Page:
As a first step, we compute 𝑎𝑀. We note that 𝑀>𝑝0. Hence, the coefficient of 𝑧𝑀 does not involve any terms with 𝑝0,𝑗. For this coefficient 𝑅𝑀, we only need to consider terms in (2.3) such that 𝑀=𝑗+𝑘1++𝑘𝑛, and we obtain 𝑅𝑀=0 for𝑅𝑀=𝑁𝑛=1𝑗+𝑘1++𝑘𝑛=𝑀𝑝𝑛𝑛,𝑗𝑚=1𝑎𝑘𝑚.(2.4) The only terms on the RHS involving 𝑎𝑀 are obtained if exactly one of the 𝑘𝑚 is equal to 𝑀, that is, we have 𝑘𝑚=𝑀, 𝑗=0, and 𝑘𝑗=0 for 𝑗𝑚. Thus, we may rewrite all these terms as 𝑎𝑀𝐶, where𝐶=𝑁𝑛=1𝑛𝑝𝑛,0𝑓0𝑛1(2.5) and note that the rest 𝐷𝑀=𝑅𝑀𝑎𝑀𝐶 is independent of 𝑎𝑀. Recalling 𝑅𝑀=0, we obtain𝑎𝑀=𝐷𝑀𝐶.(2.6) Proceeding analogously for 𝐽>𝑀, only terms with 𝐽=𝑗+𝑘1++𝑘𝑛 need to be considered. Hence, 𝑅𝐽=0 for𝑅𝐽=𝑁𝑛=1𝑗+𝑘1++𝑘𝑛=𝐽𝑝𝑛𝑛,𝑗𝑚=1𝑎𝑘𝑚.(2.7) Now, the only terms on the RHS involving 𝑎𝐽 are obtained if exactly one of the 𝑘𝑚 is equal to 𝐽, that is, we have 𝑘𝑚=𝐽, 𝑗=0, and 𝑘𝑗=0 for 𝑗𝑚. Thus, we may rewrite all these terms as 𝑎𝐽𝐶, where 𝐶 is defined above. Proceeding as before, we put 𝐷𝐽=𝑅𝐽𝑎𝐽𝐶 and obtain𝑎𝐽=𝐷𝐽𝐶.(2.8) An equivalent form of the recursive algorithm is obtained in the following way.

Consider for known 𝑃𝑛 and 𝑎0,,𝑎𝐽1 the expression𝑈𝐽=𝑑𝐽𝐽!𝑑𝑧𝐽||||𝑁𝑧=0𝑛=1𝑃𝑛(𝑧)𝐽𝑗=0𝑎𝑗𝑧𝑗𝑛.(2.9) It is easy to see, that this expression is exactly equal to 𝑅𝐽, and hence, is linear in the unknown 𝑎𝐽. Thus, we may compute the quantities 𝐷𝐽 by substituting 𝑎𝐽=0 into 𝑈𝐽, which entails𝐷𝐽=𝑑𝐽𝐽!𝑑𝑧𝐽||||𝑁𝑧=0𝑛=1𝑃𝑛(𝑧)𝐽1𝑗=0𝑎𝑗𝑧𝑗𝑛.(2.10) Thus, starting from 𝐽=𝑀, one may compute all the 𝑎𝐽 consecutively by repeated use of (2.5), (2.10), and (2.8).

This concludes the derivation of the recursive algorithm.

3. Modes of Application

Basically, there are two modes of application:(a)one computes a sequence of HPPs and for the resulting algebraic approximants, one predicts a fixed number of so far unused coefficients, for example, only one new coefficient. This mode is mainly for tests,(b)one computes from all available coefficients certain HPPs. For the best HPPs one computes a larger number of predictions for so far unused coefficients.

In the following examples, we concentrate on mode (b). Here, it is to be expected that the computed values have the larger errors the higher coefficients are predicted.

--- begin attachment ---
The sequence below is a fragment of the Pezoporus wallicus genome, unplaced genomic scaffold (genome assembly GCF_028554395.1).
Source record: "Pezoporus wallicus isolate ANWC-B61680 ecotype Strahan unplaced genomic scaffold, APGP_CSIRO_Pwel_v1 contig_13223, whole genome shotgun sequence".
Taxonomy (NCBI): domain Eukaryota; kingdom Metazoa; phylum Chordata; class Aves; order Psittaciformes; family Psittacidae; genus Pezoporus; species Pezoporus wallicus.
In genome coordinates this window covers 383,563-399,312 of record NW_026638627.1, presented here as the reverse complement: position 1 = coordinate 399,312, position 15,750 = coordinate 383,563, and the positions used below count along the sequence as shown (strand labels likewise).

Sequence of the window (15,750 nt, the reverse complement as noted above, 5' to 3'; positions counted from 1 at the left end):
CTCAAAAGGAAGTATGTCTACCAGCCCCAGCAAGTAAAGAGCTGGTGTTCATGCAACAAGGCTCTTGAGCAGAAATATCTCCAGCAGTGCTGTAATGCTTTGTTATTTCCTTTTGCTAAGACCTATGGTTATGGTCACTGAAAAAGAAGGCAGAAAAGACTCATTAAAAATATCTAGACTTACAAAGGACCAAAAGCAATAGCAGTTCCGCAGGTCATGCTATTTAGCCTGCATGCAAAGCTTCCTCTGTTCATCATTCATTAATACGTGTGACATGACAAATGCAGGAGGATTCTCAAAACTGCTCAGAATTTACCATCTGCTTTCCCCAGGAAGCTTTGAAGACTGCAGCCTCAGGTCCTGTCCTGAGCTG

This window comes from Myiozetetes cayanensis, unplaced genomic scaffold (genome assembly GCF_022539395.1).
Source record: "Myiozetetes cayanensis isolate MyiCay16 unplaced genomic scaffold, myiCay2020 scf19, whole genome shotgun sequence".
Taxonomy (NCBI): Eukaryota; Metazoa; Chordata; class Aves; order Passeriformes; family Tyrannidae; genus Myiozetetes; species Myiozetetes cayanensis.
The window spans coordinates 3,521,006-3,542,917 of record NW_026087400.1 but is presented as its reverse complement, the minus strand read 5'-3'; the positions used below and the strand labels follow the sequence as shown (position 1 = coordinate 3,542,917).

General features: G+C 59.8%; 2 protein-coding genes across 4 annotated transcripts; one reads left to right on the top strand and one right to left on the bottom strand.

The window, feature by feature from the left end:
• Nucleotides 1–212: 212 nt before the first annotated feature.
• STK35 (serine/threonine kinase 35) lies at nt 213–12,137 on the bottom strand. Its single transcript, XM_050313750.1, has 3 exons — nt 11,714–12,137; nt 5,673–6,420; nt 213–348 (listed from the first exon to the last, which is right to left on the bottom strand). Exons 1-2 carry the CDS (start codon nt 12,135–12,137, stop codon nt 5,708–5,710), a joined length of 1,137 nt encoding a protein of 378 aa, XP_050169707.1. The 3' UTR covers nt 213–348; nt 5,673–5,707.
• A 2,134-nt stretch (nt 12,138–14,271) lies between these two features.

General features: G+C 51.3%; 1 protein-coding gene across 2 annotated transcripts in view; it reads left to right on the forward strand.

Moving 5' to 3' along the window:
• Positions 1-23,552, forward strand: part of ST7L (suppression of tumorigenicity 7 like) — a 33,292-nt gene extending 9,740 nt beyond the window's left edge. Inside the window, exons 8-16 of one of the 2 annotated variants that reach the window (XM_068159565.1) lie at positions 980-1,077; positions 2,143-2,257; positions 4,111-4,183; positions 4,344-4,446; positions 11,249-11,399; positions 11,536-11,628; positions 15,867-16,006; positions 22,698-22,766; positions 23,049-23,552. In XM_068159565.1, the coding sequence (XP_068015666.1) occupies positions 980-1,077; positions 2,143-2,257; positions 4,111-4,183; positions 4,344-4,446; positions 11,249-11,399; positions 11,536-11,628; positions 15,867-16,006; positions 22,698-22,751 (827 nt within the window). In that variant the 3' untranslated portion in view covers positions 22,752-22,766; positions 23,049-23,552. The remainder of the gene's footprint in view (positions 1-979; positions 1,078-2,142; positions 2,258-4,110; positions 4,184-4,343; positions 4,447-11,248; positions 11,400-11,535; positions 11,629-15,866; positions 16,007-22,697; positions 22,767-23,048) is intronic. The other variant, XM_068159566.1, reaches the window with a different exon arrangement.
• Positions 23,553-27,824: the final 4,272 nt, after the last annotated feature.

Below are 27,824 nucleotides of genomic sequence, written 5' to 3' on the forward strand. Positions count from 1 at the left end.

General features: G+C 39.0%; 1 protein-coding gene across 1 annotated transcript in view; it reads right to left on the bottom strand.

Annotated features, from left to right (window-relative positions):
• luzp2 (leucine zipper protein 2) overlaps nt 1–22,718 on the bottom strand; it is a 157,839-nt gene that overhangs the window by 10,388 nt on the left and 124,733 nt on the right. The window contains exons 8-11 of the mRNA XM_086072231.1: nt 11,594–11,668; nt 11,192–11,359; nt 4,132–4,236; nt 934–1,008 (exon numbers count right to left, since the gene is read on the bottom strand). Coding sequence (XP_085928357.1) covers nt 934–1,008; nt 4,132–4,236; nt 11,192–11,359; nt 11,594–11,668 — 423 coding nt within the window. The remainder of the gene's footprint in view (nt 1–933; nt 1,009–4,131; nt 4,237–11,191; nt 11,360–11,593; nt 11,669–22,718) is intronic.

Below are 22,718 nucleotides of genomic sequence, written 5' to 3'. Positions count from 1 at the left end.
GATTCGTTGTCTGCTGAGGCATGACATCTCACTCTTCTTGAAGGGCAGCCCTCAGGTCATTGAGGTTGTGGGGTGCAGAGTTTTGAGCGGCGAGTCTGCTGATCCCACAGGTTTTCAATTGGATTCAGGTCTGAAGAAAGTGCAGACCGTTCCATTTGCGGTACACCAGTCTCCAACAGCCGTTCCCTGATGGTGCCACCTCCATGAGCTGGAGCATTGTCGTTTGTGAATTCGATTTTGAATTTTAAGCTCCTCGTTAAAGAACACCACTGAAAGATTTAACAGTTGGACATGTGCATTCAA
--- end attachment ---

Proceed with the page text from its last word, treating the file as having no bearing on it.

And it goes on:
4. Examples

The examples serve to introduce to the approach. All numerical calculations in this section were done using Maple (Digits = 16).

Example 4.1. As a first example, we consider 𝑁=2, 𝑝0=𝑝1=𝑝2=1, and, hence, 𝑀=5. Since 𝑁=2, we are dealing with a quadratic algebraic approximant. Then, the recursive algorithm is started by 𝑎𝑗=𝑓𝑗, 𝑗=0,,4. For 𝑎5, we obtain 𝑎5𝑝=1,1𝑓4+𝑝2,12𝑓0𝑓4+2𝑓1𝑓3+𝑓22+𝑝2,02𝑓1𝑓4+2𝑓2𝑓3𝑝1,0+2𝑝2,0𝑓0(4.1) and for 𝐽>5, we obtain 𝑎𝐽𝑝=1,1𝑎𝐽1+𝑝2,1𝐽1𝑘=0𝑎𝐽𝑘1𝑎𝑘+𝑝2,0𝐽1𝑘=1𝑎𝑘𝑎𝐽𝑘𝑝1,0+2𝑝2,0𝑓0.(4.2) For 𝑓(𝑧)=(23𝑧)1/2+15𝑧,(4.3) the HPPs are determined to be 𝑃0𝑃(𝑧)=1.1.544503593423590𝑧,1𝑃(𝑧)=.1947992842134984+.06783822675080703𝑧,2(𝑧)=.5044536972622500.01090573365920830𝑧.(4.4) The results for the predicted coefficients given in Table 1.

Example 4.2. As a second example, we consider again 𝑁=2, 𝑝0=𝑝1=𝑝2=1, and 𝑀=5, but now the function 𝑓(𝑧)=17(12𝑧)1/3+𝑧2𝑧(4.5) with the HPPs 𝑃0𝑃(𝑧)=49.523693181668396.946105600281359𝑧,1𝑃(𝑧)=1.+1.695055482965655𝑧,2(𝑧)=.1125387307324166.2732915349762758𝑧.(4.6) The results for the predicted coefficients given in Table 2.

Example 4.3. As a final example, we consider the case 𝑁=𝑝0=𝑝1=𝑝2=2, whence 𝑀=8, and the function 𝑓(𝑧)=exp(𝑧)(23𝑧)1/3+15𝑧.(4.7) The corresponding HPPs are 𝑃0(𝑧)=1.1.027576803009053𝑧+.02070967420422950𝑧2,𝑃1(𝑧)=2.617867885747464.6563757889994458𝑧3.118191126500581𝑧2,𝑃2(𝑧)=3.647182626894738+7.471780741166546𝑧3.356878399103086𝑧2.(4.3) The results for the predicted coefficients are displayed in Table 3.

5. Conclusions

It is seen that even rather low-order algebraic approximants, or HPPs, respectively, can lead to quite accurate predictions of the unknown coefficients of the power series, especially for 𝑓𝑀, and the next few coefficients.